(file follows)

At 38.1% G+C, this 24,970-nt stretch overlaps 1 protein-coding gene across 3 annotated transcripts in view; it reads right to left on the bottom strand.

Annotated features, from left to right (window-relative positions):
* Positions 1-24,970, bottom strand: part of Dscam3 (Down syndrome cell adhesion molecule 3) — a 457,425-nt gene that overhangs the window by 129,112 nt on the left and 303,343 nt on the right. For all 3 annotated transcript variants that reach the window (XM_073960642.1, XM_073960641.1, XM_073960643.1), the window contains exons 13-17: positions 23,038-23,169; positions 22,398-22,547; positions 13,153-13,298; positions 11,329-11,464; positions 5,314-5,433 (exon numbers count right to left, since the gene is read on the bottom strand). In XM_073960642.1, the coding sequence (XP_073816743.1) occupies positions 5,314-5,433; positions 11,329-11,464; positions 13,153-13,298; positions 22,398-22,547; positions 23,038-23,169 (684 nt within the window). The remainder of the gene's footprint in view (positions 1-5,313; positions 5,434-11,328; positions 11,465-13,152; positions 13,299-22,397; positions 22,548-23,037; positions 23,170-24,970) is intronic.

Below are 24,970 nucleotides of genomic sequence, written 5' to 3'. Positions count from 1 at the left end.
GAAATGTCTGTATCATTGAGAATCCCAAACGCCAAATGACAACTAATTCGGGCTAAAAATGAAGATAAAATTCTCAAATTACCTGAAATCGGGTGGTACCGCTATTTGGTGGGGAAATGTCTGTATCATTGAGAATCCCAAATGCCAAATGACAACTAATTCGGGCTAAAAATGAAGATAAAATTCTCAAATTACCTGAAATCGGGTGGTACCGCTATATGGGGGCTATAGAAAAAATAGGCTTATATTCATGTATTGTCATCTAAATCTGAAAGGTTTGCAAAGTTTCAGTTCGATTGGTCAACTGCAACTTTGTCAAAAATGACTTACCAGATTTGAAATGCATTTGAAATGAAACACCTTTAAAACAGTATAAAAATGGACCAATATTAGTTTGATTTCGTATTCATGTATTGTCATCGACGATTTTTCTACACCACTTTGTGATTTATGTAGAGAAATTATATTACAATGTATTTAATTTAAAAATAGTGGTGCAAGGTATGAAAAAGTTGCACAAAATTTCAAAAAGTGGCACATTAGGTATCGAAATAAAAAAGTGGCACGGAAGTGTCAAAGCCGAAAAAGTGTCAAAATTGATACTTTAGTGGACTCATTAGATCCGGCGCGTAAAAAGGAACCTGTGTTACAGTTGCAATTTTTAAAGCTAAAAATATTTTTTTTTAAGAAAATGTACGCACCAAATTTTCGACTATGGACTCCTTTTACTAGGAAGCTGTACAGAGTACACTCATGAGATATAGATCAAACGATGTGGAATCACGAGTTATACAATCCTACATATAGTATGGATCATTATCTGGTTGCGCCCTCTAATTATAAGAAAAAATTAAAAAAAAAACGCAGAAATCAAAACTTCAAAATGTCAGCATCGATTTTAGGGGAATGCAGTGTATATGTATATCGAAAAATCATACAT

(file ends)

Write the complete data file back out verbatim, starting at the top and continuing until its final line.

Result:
At 38.1% G+C, this 24,970-nt stretch overlaps 1 protein-coding gene across 3 annotated transcripts in view; it reads right to left on the bottom strand.

Annotated features, from left to right (window-relative positions):
* Positions 1-24,970, bottom strand: part of Dscam3 (Down syndrome cell adhesion molecule 3) — a 457,425-nt gene that overhangs the window by 129,112 nt on the left and 303,343 nt on the right. For all 3 annotated transcript variants that reach the window (XM_073960642.1, XM_073960641.1, XM_073960643.1), the window contains exons 13-17: positions 23,038-23,169; positions 22,398-22,547; positions 13,153-13,298; positions 11,329-11,464; positions 5,314-5,433 (exon numbers count right to left, since the gene is read on the bottom strand). In XM_073960642.1, the coding sequence (XP_073816743.1) occupies positions 5,314-5,433; positions 11,329-11,464; positions 13,153-13,298; positions 22,398-22,547; positions 23,038-23,169 (684 nt within the window). The remainder of the gene's footprint in view (positions 1-5,313; positions 5,434-11,328; positions 11,465-13,152; positions 13,299-22,397; positions 22,548-23,037; positions 23,170-24,970) is intronic.

Below are 24,970 nucleotides of genomic sequence, written 5' to 3'. Positions count from 1 at the left end.
GAAATGTCTGTATCATTGAGAATCCCAAACGCCAAATGACAACTAATTCGGGCTAAAAATGAAGATAAAATTCTCAAATTACCTGAAATCGGGTGGTACCGCTATTTGGTGGGGAAATGTCTGTATCATTGAGAATCCCAAATGCCAAATGACAACTAATTCGGGCTAAAAATGAAGATAAAATTCTCAAATTACCTGAAATCGGGTGGTACCGCTATATGGGGGCTATAGAAAAAATAGGCTTATATTCATGTATTGTCATCTAAATCTGAAAGGTTTGCAAAGTTTCAGTTCGATTGGTCAACTGCAACTTTGTCAAAAATGACTTACCAGATTTGAAATGCATTTGAAATGAAACACCTTTAAAACAGTATAAAAATGGACCAATATTAGTTTGATTTCGTATTCATGTATTGTCATCGACGATTTTTCTACACCACTTTGTGATTTATGTAGAGAAATTATATTACAATGTATTTAATTTAAAAATAGTGGTGCAAGGTATGAAAAAGTTGCACAAAATTTCAAAAAGTGGCACATTAGGTATCGAAATAAAAAAGTGGCACGGAAGTGTCAAAGCCGAAAAAGTGTCAAAATTGATACTTTAGTGGACTCATTAGATCCGGCGCGTAAAAAGGAACCTGTGTTACAGTTGCAATTTTTAAAGCTAAAAATATTTTTTTTTAAGAAAATGTACGCACCAAATTTTCGACTATGGACTCCTTTTACTAGGAAGCTGTACAGAGTACACTCATGAGATATAGATCAAACGATGTGGAATCACGAGTTATACAATCCTACATATAGTATGGATCATTATCTGGTTGCGCCCTCTAATTATAAGAAAAAATTAAAAAAAAAACGCAGAAATCAAAACTTCAAAATGTCAGCATCGATTTTAGGGGAATGCAGTGTATATGTATATCGAAAAATCATACAT